20. Mr Everyman

    Federal Judge Lawrence Zatkoff is wrong. Segregationists once claimed the same "religious" burden. They were wrong and billionaire Thomas Monaghan is wrong for the same reasons. Contraception is absolutely a medical procedure essential to birth control and family planing. Abortion as practiced under Roe v Wade copies what nature often does on its own. Nature aborts conceived eggs in natural miscarriages and by allowing only one egg to implant. If nature allowed all fertilized eggs to implant we would have a steady stream of twins, triplets, quadruplets and, more. Abortion is not murder. The Pythagorean view of personhood starting at conception is in conflict with what nature does.

    January 1, 2013 at 3:09 pm |
    • Sheila

      @Everyman. Stupidest argument for abortion I've ever heard. It's easy to make flowing philosophical statements to justify the murder of unborn children, but it doesn't change the facts. The dream world of liberals. Killing babies is an act of nature.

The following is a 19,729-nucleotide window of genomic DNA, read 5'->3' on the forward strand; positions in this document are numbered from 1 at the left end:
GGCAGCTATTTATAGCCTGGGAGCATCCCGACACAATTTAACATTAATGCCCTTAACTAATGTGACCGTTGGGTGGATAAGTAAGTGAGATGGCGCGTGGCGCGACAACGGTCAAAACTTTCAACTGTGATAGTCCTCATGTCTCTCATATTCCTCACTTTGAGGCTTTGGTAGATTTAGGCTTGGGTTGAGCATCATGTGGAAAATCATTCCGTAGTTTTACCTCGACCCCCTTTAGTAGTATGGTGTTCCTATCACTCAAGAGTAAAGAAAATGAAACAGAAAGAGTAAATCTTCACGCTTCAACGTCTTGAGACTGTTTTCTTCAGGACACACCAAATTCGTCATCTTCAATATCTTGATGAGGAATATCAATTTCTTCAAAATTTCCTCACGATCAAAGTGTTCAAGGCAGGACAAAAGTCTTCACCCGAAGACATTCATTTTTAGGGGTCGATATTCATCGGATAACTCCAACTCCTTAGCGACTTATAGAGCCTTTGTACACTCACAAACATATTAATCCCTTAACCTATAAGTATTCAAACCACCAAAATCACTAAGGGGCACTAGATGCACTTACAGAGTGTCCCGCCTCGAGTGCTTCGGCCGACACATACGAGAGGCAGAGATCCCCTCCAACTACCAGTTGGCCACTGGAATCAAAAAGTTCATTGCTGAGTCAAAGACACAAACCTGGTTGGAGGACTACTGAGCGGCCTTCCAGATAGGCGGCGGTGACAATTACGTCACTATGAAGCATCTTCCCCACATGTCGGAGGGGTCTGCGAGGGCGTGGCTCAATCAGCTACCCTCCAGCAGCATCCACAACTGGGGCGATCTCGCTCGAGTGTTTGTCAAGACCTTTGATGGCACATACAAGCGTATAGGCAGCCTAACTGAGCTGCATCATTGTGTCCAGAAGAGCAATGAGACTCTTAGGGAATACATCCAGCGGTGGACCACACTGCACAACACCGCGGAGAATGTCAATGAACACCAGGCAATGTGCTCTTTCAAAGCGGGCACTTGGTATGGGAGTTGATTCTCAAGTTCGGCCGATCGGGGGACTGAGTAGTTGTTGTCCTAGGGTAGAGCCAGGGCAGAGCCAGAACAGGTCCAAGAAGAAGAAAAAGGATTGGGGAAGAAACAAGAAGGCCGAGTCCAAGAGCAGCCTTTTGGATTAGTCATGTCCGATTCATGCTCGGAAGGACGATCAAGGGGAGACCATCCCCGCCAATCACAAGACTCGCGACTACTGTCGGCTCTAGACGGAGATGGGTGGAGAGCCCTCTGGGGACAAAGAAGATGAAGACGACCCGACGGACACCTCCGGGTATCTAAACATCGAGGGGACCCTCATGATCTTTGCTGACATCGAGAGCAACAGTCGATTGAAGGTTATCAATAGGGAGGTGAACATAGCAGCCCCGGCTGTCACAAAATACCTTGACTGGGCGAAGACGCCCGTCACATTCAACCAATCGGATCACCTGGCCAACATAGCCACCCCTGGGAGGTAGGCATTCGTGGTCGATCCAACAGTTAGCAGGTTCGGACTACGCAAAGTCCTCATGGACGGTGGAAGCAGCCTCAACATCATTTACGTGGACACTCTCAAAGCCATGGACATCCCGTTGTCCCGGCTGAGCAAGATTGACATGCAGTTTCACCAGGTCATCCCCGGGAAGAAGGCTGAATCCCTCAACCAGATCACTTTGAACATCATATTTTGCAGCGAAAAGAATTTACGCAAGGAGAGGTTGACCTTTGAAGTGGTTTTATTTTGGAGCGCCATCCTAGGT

January 1, 2013 at 4:38 pm |
    • Akira

      Sheila, while I disagree with much of what he said, consider this:

      Women who obtain abortion represent every religious affiliation. 43% of women obtaining abortion identify themselves as Protestant, and 27% as Catholic; and 13% of abortion patients describe themselves as born-again or Evangelical Christians.

      Can you please identify the "liberal" and the "conservatives"?
      Thanks.

      January 1, 2013 at 5:49 pm |
    • Jim Sittnick

      THANK YOU, Mr Everyman. Very well said.

      January 1, 2013 at 11:45 pm |
    • Jim Sittnick

      THANK YOU, Mr Everyman. Very well said. This is NOT a duplicate reply.

      January 1, 2013 at 11:46 pm |
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The CNN Belief Blog covers the faith angles of the day's biggest stories, from breaking news to politics to entertainment, fostering a global conversation about the role of religion and belief in readers' lives. It's edited by CNN's Daniel Burke with contributions from Eric Marrapodi and CNN's worldwide news gathering team.